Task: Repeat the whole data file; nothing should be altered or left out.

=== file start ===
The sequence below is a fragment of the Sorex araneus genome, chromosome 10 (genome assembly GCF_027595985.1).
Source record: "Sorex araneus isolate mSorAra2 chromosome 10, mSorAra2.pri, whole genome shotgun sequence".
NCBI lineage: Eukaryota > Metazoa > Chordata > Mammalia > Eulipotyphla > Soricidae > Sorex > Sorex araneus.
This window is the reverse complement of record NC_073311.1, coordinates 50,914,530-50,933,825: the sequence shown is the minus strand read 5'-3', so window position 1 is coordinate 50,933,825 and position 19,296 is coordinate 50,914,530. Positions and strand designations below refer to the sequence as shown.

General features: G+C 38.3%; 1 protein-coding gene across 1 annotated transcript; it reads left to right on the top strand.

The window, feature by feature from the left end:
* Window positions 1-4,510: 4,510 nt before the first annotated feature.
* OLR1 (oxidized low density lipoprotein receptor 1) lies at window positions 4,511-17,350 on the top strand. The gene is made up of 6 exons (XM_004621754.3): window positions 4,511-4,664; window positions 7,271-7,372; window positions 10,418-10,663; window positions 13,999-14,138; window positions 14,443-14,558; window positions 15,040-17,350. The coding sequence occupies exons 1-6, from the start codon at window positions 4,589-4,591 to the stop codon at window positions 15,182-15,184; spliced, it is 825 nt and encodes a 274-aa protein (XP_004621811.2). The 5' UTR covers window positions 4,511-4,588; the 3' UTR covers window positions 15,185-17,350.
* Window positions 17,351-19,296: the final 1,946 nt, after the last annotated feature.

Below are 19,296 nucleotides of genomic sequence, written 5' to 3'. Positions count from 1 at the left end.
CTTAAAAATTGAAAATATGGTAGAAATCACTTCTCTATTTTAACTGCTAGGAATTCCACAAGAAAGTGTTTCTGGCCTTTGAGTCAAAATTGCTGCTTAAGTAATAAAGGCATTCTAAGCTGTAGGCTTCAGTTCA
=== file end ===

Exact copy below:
The sequence below is a fragment of the Sorex araneus genome, chromosome 10 (genome assembly GCF_027595985.1).
Source record: "Sorex araneus isolate mSorAra2 chromosome 10, mSorAra2.pri, whole genome shotgun sequence".
NCBI lineage: Eukaryota > Metazoa > Chordata > Mammalia > Eulipotyphla > Soricidae > Sorex > Sorex araneus.
This window is the reverse complement of record NC_073311.1, coordinates 50,914,530-50,933,825: the sequence shown is the minus strand read 5'-3', so window position 1 is coordinate 50,933,825 and position 19,296 is coordinate 50,914,530. Positions and strand designations below refer to the sequence as shown.

General features: G+C 38.3%; 1 protein-coding gene across 1 annotated transcript; it reads left to right on the top strand.

The window, feature by feature from the left end:
* Window positions 1-4,510: 4,510 nt before the first annotated feature.
* OLR1 (oxidized low density lipoprotein receptor 1) lies at window positions 4,511-17,350 on the top strand. The gene is made up of 6 exons (XM_004621754.3): window positions 4,511-4,664; window positions 7,271-7,372; window positions 10,418-10,663; window positions 13,999-14,138; window positions 14,443-14,558; window positions 15,040-17,350. The coding sequence occupies exons 1-6, from the start codon at window positions 4,589-4,591 to the stop codon at window positions 15,182-15,184; spliced, it is 825 nt and encodes a 274-aa protein (XP_004621811.2). The 5' UTR covers window positions 4,511-4,588; the 3' UTR covers window positions 15,185-17,350.
* Window positions 17,351-19,296: the final 1,946 nt, after the last annotated feature.

Below are 19,296 nucleotides of genomic sequence, written 5' to 3'. Positions count from 1 at the left end.
CTTAAAAATTGAAAATATGGTAGAAATCACTTCTCTATTTTAACTGCTAGGAATTCCACAAGAAAGTGTTTCTGGCCTTTGAGTCAAAATTGCTGCTTAAGTAATAAAGGCATTCTAAGCTGTAGGCTTCAGTTCA